Design and designers
Harriet and Joan were best friends so when Harriet got this fabulous watch Joan was pleased for her. It was one of those modern jobs that did everything but give you a manicure. They both agreed it was a masterpiece of design and beauty. Harriet said, "The person that designed that must have been an absolute wizard." Just an innocent remark and before they knew it they were into an argument on the question, "One designer or more?" Harriet was sure only one person had designed it but when Joan pressed her for good reasons for saying that, Harriet found herself in difficulty.
"Just look at it. It has unity and harmony written all over it!"
"That's what's called 'design' but it says nothing about how many designed it."
"But look at how it all fits together…"
"You just said that. It's what's called 'design' but that doesn't tell us how many designers there were."
Harriet saw what she meant. Joan remarked that beyond the design, whoever actually put it together must have been brilliant. As soon as she said that she got what he expected, Harriet reminded her there might be numerous "whoevers". Joan made another blunder when she said something that suggested that the designer(s) must have put it together.
"How do you know that?" Harriet asked. "There's no way to know the designer(s) actually put it together."
"I just assumed it," her friend said.
So ended the discussion and they both admired the watch.
Arguments from design to a (single) designer just don't work. Even if we knew there was a single designer for a certain artefact we couldn't tell if he/she was the one that actually made it. Look at your own watch or shoe or house or whatever, and think about it.
Arguments in favour of the one God of the Hebrew—Christian scriptures can only be made with a Bible in your hand. A universe, however complex and designed, doesn't prove a single Designer any more than a watch proves a single watchmaker. If you allow the believer to quote scripture the debate is over but that is precisely what sceptics will not allow. Add to that that many believers insist that you can prove the existence of the one true God without the Bible and by unaided reasoning on the realities around us. But when we're asked to do it we aren't able. We quote scripture in support of our claim. We say things like, "But Paul said it could be done." Now I don't believe Paul said that; but even if he did—it's scripture! What if a sceptic says, "Paul was wrong and I won't take his word for it." What if he then says, "You make the argument"? It won't help a lot if we say we can't make it but since Paul says it could be made it must be "makeable".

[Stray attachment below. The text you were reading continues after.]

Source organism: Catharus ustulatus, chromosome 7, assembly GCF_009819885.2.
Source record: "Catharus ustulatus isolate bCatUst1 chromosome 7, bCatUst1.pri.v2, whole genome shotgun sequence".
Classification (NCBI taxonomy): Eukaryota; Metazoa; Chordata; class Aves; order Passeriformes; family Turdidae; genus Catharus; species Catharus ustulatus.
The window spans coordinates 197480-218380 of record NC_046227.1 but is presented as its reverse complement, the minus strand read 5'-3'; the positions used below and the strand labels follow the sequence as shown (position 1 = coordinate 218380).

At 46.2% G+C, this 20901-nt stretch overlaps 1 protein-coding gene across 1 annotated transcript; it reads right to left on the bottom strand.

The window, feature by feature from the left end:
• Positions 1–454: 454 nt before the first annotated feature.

Arguments in favour of only one all-powerful, all-wise God don't work apart from special revelation (in whatever forms it takes). Unaided reason can't get us there. It may make atheism look silly or inadequate but that isn't the same as establishing biblical monotheism. If there were only two options—atheism or monotheism—that would make a big difference but that isn't the case.
The ancients believed the creation was indeed "created" but they believed it was the work of numerous gods of varying powers and varying characters. The truth is (or at least part of it is), having suppressed truth that had been made known, they used their unaided reason to make sense of the world they lived in. They explained the existence of fertile land and howling desert, disease-carrying mosquitoes and honey-giving bees—explained them by inventing numerous gods. They "knew" they couldn't lay calamity at the feet of the same god that gave them food so they attributed the "bad" to one source and the good to another (a lot of modern believers do that—don't they?). Professing themselves to be wise they turned the elements and the creatures into gods and tried to manipulate or appease them.
The brilliant John S Mill believed in no gods at all but he offered rational alternatives to Christian belief. Since the earth was not a flawless home why not speculate that there are numerous gods and that the earth was made by a young god that hadn't yet gained his full power? Or, imagine the creator as a very old god whose power was waning; and why not? If the creator had been at the peak of his power, Mill suggested, he wouldn't have made a place that was too cold at top and bottom and too hot in the middle.
It's all so silly, of course. Yes, so a believer with a Bible in his hand might say; but put away the Bible and any other form of special revelation (real or imagined) and work with nothing but rational reflection. Now, say why Mill's "silly" suggestion is silly. We believers say God is all-powerful, all-wise and omni-benevolent and point to the marvellous design of our earth home and bodies as proof. The sceptic points to the astonishing design of the parasite that eats out the eyes and livers of little children in far away places.
So what do we make of Paul in Romans 1 and David in Psalm 19?